Cummins was awarded a bachelor of science in Botany and Bacteriology from MSC in 1927. One of the botany professors at MSC was Frank B. Cotner, a student of the mycologist C. H. Kauffman at the University of Michigan. Cotner was impressed by Cummins and urged him to consider graduate work in mycology and helped him get an assistantship with Kauffman at Michigan. Cummins started a graduate program there in fall 1927. About the time Cummins finished his MS, E.B. Mains, then a faculty member at Purdue University, contacted his former mentor, Kauffman, at Michigan to ask whether anyone there was qualified and interested in working at Purdue with the noted rust specialist J.C. Arthur in preparing a manual of the rust fungi of North America. Kauffman recommended Cummins and Cummins decided to take the job. He went to Purdue in January 1930 to assume a position on the Agricultural Experiment Station staff as a research assistant.[7]

In the fall of 1930 Cummins married Margaret Sempill and together they had two children, Richard in 1934 and Elaine in 1936. Sadly Margaret died shortly after Elaine was born. In 1938 Cummins married Mildred Shriver, a Purdue alumna, who became the loving mother of two small children and Cummins' devoted wife for the next 69 years. In summer 1957 Cummins spent several weeks collecting rust fungi in the Chiricahua Mountains and adjacent areas in southeastern Arizona, working out of the Southwestern Research Station of the American Museum of Natural History. In 1960 he spent a sabbatical year in Tucson doing field research on rusts in southern Arizona and northern Mexico. These experiences led to a permanent move by Cummins and Mildred to Tucson in 1971 after his retirement from Purdue.[7]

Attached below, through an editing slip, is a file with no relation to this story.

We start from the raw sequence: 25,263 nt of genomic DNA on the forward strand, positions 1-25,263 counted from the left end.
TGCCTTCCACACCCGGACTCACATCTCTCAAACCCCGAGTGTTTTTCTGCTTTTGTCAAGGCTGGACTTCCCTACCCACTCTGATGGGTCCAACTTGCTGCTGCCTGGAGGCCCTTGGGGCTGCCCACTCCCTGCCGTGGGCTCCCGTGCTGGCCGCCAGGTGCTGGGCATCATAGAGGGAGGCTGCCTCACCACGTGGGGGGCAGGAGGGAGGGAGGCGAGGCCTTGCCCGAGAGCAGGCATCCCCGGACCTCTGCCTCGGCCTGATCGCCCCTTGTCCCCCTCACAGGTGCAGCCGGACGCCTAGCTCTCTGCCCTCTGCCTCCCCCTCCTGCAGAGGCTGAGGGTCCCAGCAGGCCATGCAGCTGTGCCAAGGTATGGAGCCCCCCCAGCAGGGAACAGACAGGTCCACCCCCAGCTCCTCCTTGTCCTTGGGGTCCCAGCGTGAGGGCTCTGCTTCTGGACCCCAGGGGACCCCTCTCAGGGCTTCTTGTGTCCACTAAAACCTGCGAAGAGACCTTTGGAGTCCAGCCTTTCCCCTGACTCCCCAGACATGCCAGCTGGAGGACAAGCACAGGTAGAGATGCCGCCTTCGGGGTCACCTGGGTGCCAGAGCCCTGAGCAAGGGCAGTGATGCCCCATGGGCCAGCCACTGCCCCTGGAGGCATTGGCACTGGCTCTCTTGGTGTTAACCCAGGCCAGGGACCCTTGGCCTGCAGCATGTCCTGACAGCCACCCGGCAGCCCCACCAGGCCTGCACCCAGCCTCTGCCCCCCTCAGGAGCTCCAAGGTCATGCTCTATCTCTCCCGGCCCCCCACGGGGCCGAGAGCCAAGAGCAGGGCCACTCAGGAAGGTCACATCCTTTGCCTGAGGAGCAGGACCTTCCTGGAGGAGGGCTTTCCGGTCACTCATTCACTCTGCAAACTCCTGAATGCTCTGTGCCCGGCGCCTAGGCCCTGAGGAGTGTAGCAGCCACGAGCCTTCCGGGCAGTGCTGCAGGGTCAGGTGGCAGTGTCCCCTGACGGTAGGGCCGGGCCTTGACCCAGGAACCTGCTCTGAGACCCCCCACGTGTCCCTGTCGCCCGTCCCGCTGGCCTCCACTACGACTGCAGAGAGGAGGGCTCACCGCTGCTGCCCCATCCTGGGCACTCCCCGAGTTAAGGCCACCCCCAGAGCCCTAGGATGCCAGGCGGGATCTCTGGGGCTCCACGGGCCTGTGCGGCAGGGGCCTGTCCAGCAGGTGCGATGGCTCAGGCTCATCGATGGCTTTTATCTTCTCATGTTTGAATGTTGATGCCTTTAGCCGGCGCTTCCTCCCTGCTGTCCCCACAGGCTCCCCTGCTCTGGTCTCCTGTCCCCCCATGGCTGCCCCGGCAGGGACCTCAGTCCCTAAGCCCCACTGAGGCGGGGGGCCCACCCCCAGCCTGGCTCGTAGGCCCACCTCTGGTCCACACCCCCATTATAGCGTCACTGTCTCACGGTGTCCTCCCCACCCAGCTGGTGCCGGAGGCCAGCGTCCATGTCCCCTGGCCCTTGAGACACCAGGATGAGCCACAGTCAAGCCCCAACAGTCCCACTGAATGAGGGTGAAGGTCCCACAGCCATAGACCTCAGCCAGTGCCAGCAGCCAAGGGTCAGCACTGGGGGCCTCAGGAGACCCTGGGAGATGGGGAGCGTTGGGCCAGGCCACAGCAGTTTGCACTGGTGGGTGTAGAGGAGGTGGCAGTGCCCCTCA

Cummins has been noted as the best softball pitcher in the Purdue University School of Agriculture[3] and a man of dry wit, who signed his letters “the burned-out botanist” (Mccain & Hennen, 1993). Below is a quote from Cummins from the Purdue University Retiree Newsletter:[8] "... The abbreviation of Purdue University Retirees (PUR) is antedated by some years by PUR, the official international designation for the Arthur. The two PUR's have something in common. The PUR (Arthur Herbarium) is a repository of about 80,000 specimens, many quite old. Purdue University Retirees probably do not number so many, but the rest of the comparison has some validity. And I am in a position to know."